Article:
The experiences of World War I and its aftermath would profoundly shape the attitudes and actions of leaders and ordinary people during the Holocaust.
Explore a timeline of key events during 1942 in the history of Nazi Germany, World War II, and the Holocaust.
Learn about the Freiburg subcamp of Flossenbürg, including its establishment, prisoner population, and conditions there.
The Justice Case, or Jurists’ Trial, of the Subsequent Nuremberg Proceedings tried members of the German justice administration. Browse excerpts from the verdict.
Page from volume 3 of a set of scrapbooks compiled by Bjorn Sibbern, a Danish policeman and resistance member, documenting the German occupation of Denmark. Bjorn's wife Tove was also active in the Danish resistance. After World War II, Bjorn and Tove moved to Canada and later settled in California, where Bjorn compiled five scrapbooks dedicated to the Sibbern's daughter, Lisa. The books are fully annotated in English and contain photographs, documents and three-dimensional artifacts documenting all…
Key dates in the history of the Sachsenhausen camp in the Nazi camp system, from its establishment in 1936 to the postwar trial of camp staff in 1947.
Father Jacques (Lucien Bunel) provided refuge to Jews and others at a school in Avon, France. Imprisoned in several Nazi camps for his activities, he died soon after liberation.
In 1939, the French government established the Gurs camp. Learn more about the history of the camp before and after the German invasion of France.
The Justice Case was Case #3 of 12 Subsequent Nuremberg Proceedings against leading German industrialists, military figures, SS perpetrators, and others.
The IG Farben Case was Case #6 of 12 Subsequent Nuremberg Proceedings against leading German industrialists, military figures, SS perpetrators, and others.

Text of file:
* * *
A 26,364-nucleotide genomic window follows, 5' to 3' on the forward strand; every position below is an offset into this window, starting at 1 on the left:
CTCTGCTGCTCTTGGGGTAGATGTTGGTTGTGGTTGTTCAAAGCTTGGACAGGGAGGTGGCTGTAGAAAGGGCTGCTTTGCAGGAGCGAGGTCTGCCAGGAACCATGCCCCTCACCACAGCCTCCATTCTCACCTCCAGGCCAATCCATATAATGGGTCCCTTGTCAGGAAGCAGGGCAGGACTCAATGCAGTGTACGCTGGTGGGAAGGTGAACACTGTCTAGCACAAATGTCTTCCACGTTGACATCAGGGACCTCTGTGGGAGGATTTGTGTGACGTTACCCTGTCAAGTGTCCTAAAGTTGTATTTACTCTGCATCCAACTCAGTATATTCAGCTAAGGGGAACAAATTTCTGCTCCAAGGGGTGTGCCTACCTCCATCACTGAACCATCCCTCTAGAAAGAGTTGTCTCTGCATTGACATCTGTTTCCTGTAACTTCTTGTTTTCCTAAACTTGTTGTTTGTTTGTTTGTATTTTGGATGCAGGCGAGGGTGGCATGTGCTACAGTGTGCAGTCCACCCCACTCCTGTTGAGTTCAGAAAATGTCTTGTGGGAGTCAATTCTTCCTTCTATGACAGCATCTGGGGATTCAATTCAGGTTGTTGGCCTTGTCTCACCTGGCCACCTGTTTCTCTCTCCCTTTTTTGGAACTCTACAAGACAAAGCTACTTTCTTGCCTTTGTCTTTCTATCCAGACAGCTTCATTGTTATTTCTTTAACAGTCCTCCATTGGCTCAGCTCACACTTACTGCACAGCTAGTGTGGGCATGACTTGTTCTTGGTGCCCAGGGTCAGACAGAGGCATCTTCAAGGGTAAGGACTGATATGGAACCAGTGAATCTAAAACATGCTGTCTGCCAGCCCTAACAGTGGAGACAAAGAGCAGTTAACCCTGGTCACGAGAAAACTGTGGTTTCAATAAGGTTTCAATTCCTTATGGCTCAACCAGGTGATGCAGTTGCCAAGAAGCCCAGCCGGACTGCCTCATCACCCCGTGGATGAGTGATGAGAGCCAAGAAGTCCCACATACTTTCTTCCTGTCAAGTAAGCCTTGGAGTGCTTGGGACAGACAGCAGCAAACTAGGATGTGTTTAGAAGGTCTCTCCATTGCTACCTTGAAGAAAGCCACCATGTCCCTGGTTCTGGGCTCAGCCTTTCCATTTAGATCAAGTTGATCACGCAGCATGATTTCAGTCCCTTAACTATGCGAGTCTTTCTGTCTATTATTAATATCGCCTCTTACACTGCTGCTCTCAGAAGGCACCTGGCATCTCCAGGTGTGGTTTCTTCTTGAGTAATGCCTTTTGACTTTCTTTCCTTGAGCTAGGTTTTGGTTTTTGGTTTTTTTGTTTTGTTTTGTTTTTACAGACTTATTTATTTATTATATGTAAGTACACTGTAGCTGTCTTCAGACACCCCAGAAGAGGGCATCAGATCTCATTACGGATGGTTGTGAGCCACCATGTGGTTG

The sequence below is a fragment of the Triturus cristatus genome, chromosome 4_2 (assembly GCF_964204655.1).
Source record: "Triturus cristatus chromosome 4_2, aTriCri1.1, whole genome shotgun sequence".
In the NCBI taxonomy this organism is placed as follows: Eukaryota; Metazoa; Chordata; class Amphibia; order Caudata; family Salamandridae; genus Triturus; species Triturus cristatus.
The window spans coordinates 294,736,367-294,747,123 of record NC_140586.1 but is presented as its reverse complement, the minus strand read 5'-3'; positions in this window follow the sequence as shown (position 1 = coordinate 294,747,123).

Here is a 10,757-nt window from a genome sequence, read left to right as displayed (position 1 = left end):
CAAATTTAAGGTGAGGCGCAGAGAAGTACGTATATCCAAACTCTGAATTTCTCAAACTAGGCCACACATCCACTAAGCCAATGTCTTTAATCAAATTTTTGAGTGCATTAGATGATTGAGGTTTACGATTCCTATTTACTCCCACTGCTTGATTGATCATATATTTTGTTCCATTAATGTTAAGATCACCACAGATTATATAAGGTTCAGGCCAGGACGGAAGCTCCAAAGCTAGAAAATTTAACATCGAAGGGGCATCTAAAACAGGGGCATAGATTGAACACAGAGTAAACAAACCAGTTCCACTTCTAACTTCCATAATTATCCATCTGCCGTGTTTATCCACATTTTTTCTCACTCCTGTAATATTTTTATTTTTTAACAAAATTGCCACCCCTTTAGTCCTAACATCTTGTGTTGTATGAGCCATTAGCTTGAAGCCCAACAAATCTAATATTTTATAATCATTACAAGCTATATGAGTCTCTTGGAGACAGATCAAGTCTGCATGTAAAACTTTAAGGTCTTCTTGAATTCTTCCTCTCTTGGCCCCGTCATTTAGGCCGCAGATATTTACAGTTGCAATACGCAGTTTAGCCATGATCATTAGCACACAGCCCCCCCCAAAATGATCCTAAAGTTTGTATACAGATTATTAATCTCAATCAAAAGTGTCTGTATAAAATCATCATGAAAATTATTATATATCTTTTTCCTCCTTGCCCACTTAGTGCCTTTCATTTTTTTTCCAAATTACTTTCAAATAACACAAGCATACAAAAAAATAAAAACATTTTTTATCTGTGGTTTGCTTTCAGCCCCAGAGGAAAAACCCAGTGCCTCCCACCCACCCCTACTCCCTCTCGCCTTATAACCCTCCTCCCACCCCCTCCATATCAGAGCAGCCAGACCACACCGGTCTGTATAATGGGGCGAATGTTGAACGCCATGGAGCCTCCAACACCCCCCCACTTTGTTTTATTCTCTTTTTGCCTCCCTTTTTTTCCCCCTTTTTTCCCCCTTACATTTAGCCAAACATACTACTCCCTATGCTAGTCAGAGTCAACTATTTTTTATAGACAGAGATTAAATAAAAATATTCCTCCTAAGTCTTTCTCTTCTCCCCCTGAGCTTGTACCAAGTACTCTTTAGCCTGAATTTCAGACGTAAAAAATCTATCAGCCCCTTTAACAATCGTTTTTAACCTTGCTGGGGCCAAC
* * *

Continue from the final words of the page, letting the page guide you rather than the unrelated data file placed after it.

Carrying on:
The High Command Case was Case #12 of 12 Subsequent Nuremberg Proceedings against leading German industrialists, military figures, SS perpetrators, and others.
After Adolf Hitler became German chancellor on January 30, 1933, the SA and the SS unleashed waves of violence against political opponents and Jews. Learn more.
The 1st Infantry Division participated in major WWII campaigns and is recognized for liberating two subcamps of Flossenbürg in 1945.
Adolf Eichmann was a key figure in implementing the “Final Solution,” the Nazi plan to kill Europe's Jews. Learn more through key dates and events.
The D-Day invasion was the largest amphibious attack in history. Read articles and browse photos and videos of Allied forces invading Normandy on June 6, 1944.
Blimcia's parents were religious Jews. Her father, Shaya David, and her mother, Malcia Saleschtz, had settled in Kolbuszowa, where Blimcia's mother had been raised. There, Malcia's father bought the newlyweds a home and started his new son-in-law in the wholesale flour business. 1933-39: Blimcia was born in 1938, and was raised among many aunts, uncles and cousins. Around Blimcia's first birthday, Germany invaded Poland and soon reached Kolbuszowa. Polish soldiers on horses tried to fight against the…
Max's parents, Taube and Itzik, first met as children in 1925. Taube was the daughter of a tailor who hired apprentices in his shop, and Itzik was one such apprentice. The Jewish youngsters fell in love and dreamed of getting married even though Taube's family frowned upon the match. 1933-39: In 1938 Taube and Itzik married. The couple lived in an apartment on 49 Zeromskiego Street in Radom, where Itzik opened a women's tailor shop. Max was born in July 1939. He had curly hair and blue eyes like his…
Nazi Germany’s territorial expansion and the radicalization of Nazi anti-Jewish policies triggered a mass exodus. Learn about the US and the refugee crisis of 1938–41.
August 3, 1943. On this date, Kurt I. Lewin was issued a forged ID card for "Roman-Paul Mytka." He used that identity to survive the war.
Most prisoners in the early Nazi camp system were political opponents of the regime. The system would grow to include other types of camps, including killing centers.
Social Democratic politician Otto Wels was the only German parliamentary leader to openly oppose passage of the Enabling Act, the cornerstone of Adolf Hitler's dictatorship.
Read the Jewish Partisan Educational Foundation's short biography of Leah Johnson.
In July 1995, Bosnian Serb forces killed as many as 8,000 Bosniaks from Srebrenica. It was the largest massacre in Europe since the Holocaust.
The Canadian 2nd Division reached the Westerbork camp on April 12, 1945. Learn about its role in WWII military campaigns and in the liberation of the camp.
The Wannsee Conference was a high-level meeting of Nazi Party and German State officials to coordinate “the Final Solution of the Jewish Question.” Learn more.
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